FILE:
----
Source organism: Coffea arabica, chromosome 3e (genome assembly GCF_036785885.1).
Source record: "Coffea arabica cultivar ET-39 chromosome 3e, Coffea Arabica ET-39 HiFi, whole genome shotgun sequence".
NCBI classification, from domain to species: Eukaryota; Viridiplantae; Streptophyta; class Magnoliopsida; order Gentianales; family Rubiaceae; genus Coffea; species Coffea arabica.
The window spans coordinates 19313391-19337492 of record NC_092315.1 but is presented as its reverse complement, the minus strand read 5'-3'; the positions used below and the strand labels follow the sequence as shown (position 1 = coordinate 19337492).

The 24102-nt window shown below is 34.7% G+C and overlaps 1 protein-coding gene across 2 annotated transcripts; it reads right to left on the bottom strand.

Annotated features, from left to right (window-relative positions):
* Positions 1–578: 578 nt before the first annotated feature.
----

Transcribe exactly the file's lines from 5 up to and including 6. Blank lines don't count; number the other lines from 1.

The 24102-nt window shown below is 34.7% G+C and overlaps 1 protein-coding gene across 2 annotated transcripts; it reads right to left on the bottom strand.

Annotated features, from left to right (window-relative positions):